Course:Harris, Fall 07: Diary Week 11

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  • reminded class that Tessellation Art Projects are due Wednesday
    • full Project includes a written report; but that may permissably be delayed till Friday
  • groups worked on first hyperbolic exploration, Escher's Circle Limit, mostly finishing
    • angles are to be measured same as Euclidean angle measure (but it helps to draw a Euclidean tangent line to a hyperbolic geodesic, to measure angles well)
    • hyperbolic distances use "Poincare rulers" which get Euclidean-shorter, the closer they get to the boundary
    • the boundary is actually at infinite hyperbolic distance
  • briefly explored questions 11-13 (about Circle Limit III)
    • the smaller white circles are clearly not hitting the boundary at right angles to it
    • trying to see if it's possible to reconcile knowledge of hyperbolic polygons (angle-sum is less than Euclidean angle-sum) with what purport to be polygons in this drawing


  • Art Projects due today (reports may wait till Friday)
  • looked again at Circle Limit III:
    • if we assume that all the fish are congruent to one another, then all the angles--both the triangle angles and the quadrilateral angles--are congruent to one another (since each consists of half a head and half a tail)
    • since every vertex has 6 angles around it, that means all the angles are 60 degrees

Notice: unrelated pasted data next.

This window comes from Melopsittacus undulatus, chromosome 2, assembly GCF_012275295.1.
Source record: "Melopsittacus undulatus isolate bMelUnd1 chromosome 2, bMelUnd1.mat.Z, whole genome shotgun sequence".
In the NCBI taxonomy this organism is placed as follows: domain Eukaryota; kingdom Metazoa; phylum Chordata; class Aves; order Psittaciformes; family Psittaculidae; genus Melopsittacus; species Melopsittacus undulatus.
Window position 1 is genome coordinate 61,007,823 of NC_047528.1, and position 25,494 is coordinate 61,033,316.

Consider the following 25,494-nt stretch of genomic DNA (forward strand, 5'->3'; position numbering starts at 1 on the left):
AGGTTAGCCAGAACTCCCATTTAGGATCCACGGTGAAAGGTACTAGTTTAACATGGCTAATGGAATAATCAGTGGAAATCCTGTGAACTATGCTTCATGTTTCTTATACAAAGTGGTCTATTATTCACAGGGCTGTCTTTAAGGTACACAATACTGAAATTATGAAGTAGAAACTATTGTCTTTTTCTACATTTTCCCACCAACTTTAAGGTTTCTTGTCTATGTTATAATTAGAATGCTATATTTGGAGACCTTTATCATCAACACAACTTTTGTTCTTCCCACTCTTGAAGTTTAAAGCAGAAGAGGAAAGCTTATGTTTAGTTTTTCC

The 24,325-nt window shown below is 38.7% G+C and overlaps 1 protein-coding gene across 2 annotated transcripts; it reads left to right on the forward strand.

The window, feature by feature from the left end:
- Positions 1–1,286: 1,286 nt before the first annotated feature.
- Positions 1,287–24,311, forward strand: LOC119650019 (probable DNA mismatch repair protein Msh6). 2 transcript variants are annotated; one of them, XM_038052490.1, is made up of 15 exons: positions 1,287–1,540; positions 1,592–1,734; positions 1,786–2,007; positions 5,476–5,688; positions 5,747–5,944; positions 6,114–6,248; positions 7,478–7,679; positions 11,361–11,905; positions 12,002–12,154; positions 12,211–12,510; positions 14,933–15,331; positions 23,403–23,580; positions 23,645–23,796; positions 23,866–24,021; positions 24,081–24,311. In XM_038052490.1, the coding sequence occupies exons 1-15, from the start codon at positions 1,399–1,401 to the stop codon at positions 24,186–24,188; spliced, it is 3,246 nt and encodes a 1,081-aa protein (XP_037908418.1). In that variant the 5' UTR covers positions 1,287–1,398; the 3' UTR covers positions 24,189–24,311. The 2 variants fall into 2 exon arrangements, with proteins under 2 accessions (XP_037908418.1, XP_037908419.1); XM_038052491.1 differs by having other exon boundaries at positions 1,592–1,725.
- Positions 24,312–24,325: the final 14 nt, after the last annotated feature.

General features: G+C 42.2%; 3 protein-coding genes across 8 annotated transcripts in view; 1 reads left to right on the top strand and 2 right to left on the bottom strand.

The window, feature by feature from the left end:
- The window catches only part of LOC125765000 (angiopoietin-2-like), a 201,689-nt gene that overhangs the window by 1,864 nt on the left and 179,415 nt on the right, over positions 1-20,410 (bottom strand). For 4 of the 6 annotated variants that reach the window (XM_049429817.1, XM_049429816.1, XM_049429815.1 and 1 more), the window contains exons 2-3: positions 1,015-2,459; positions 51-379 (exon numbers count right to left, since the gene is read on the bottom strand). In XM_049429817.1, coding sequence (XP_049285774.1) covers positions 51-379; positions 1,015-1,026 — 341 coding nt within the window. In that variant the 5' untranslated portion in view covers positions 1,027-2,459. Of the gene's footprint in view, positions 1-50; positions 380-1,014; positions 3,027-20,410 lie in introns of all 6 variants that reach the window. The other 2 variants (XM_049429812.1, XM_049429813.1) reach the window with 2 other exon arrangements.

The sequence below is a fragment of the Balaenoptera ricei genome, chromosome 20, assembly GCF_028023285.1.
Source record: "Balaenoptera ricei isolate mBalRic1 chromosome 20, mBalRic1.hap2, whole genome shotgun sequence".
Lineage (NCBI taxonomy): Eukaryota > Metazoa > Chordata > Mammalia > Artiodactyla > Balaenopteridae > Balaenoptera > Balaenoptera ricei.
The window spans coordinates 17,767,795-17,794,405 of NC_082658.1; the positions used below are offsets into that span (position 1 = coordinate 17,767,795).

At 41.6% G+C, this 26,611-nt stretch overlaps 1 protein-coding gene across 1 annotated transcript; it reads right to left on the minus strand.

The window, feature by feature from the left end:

• while that's not a problem for the quadrilaterals, it is a problem for the triangles:
      • that would make the triangles have angle-sums of 180 degrees, which is impossible in hyperbolic geometry
    • conclusion: this really is not a tessellation of hyperbolic space by geodesics
      • that agrees with the previous conclusion, from Monday, that the smaller white circles do not hit the boundary at right angles, which is required for hyperbolic geodesics in the Poincare disk
  • groups finished up (if necessary) the first Hyperbolic Exploration, Escher's Circle Limits
  • groups completed the second Hyperbolic Exploration, Hyperbolic Geometry
  • we looked at the two other programs mentioned in that Exploration:
    • Hyperbolic Applet shows how to shove around the Poincare disk ("by hand") using hyperbolic translations
    • Hyperbolic Animations shows a number of "pre-programmed" motions via hyperbolic translations
    • the import of these is to familiarize us with what it means to move things in the Poincare disk in a way that keeps hyperbolic size and shape the same (no matter how different it looks to Euclidean eyes)


  • Borders Bookstores currently has two interesting Escher books on remainder:
    • $5: "M. C. Escher: The Graphic Work", published by Taschen: This has been available before, but this is an especially attractive price.
    • $8: "M. C. Escher", by Sandra Forty: This is a large-format book, very pretty. It has not previously been much available, well worth collecting at this time by those who like Escher in general (not just tessellations).
  • gave a revised description of the Written Report of the Tessellation Art Project, with revised due date of Monday, November 12 (see main page)
  • groups largely finished 3rd hyperbolic exploration (Non-Euclid II)
  • Hyperbolic Exercises I due Monday (more will be assigned next week)
  • propounded major question for the balance of the class:
    • What is the shape of space?
      • (meaning: what is the geometry of the actual, physical universe)
      • obvious options
        • Is it Euclidean (3-dimensional)?
        • Is it spherical (3-dimensional version)?
        • Is it hyperbolic (3-dimensional version)?
      • not so obvious options
        • It is some other sort of geometry?
        • Is this necessarily a sensible question?
        • Is this an experimental question that only astronomers can answer?